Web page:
I found the nights on the ward quite difficult, even as I improved and was able to move around the bed more freely due to less attachments. The daily routine often started at six am with the night staff doing the rounds taking observations and then giving out medication before handing over to the day team and the arrival of breakfast. Then the doctor’s rounds often started at 8am. Throughout the day there were then various visits from the nurses taking observations, removing drains, changing dressings etc. The doctors again came around about 4pm and dinner was served around 6pm. The evening was then quite a drawn out affair particularly for someone like me who is generally fairly early to bed. Often medication was being handed out at 10pm and observations then done by around 11pm. As you would expect it’s never truly dark on the ward and the green glow of the nightlight illuminates the room. I was lucky that I had my own room so that I was able to shut the door to cut down the background noise and reduce the light coming into the room. All this coupled with day time naps meant that my sleep pattern was completely messed up and most nights I slept for a couple of hours before waking again in the early hours and sitting up in bed wide awake for a period of time before trying to get back off to sleep. I began to dread the nights as they seemed to go on forever.
Finally on Saturday 26th August I was able to come home. I was definitely stronger this time around than last and the journey home was much easier than last time around. I clutched the pillow covering my tummy for protection all the way home. It was great to finally be home and to see the girls again. It was an emotional reunion.
In the following days Tracey and I went for daily walks. Initially to the end of the close, then laps around the close and then this progressed to short walks around the block and then I finally managed a 25 minute walk onto the local common. This was soon cut short however. The Pneumonia returned. Tracey called the doctor and the on call doctor visited and examined me and promptly advised me to go to Frenchay hospital. This was at 4:30pm and I was advised to get there as soon as possible and check into the Acute Admissions Assessment ward as I would need scans and X-rays before the scanner closed. We ended up staying on the ward until around 10:30pm. The doctors there did blood tests and examined me and finally confirmed that the Pneumonia was back. Intravenous antibiotics were administered there and then. There was some initial “umming and ahhing” about whether or not I should stay on the ward overnight as they were concerned that I may have a blood clot. In the end they decided to give me a heperine injection and agreed to let me go home as I felt I could rest better at home than on the ward but only on the proviso that I come back in the morning for more tests and an X-ray. I spent the night in a lot of pain and ended up sleeping on the sofa. We returned the following morning and after more tests and the X-ray they finally confirmed that I did not have any blood clots. A course of high dose oral antibiotics were given to me to take for the next ten days or so. I spent the next few nights in quite a bit of pain and slept on the sofa for the next three to four days. One night I slept sat bolt upright supported by pillows as if sat on the sofa as it was the only comfortable position. Gradually as the antibiotics got to work the pain eased and I felt better. However it had knocked back my exercise regime by at least a week and I had to start my walking around the close all over again.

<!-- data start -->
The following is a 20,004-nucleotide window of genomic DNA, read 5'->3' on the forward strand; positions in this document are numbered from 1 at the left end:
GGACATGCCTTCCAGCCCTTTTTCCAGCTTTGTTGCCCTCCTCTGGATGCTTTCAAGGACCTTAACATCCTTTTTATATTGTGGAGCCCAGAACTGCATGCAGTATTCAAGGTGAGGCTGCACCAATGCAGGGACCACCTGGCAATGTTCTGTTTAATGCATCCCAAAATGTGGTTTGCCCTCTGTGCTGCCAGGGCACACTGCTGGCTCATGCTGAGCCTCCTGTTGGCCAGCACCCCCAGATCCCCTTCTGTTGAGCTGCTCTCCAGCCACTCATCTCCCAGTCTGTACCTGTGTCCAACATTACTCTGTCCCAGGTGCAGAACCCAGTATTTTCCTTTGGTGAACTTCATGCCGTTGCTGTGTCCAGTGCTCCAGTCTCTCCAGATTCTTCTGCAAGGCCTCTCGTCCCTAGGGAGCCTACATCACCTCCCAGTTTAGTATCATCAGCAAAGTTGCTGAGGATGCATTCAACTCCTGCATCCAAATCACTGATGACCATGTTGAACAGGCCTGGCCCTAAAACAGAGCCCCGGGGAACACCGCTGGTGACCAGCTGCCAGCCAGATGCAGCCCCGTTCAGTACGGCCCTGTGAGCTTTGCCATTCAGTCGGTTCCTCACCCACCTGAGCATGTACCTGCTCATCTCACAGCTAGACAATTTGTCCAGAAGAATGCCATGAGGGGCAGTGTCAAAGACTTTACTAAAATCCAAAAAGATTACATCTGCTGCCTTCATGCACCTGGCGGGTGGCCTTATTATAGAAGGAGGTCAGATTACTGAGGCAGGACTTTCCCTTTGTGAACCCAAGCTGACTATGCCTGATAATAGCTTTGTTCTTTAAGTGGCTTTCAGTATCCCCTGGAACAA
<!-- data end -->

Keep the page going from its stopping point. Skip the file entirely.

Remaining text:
Luckily I’m now well on the way to recovery. I’m feeling really good now if still tender around the area of my scar. I am feeling stronger with each day and plan some longer walks in the coming days......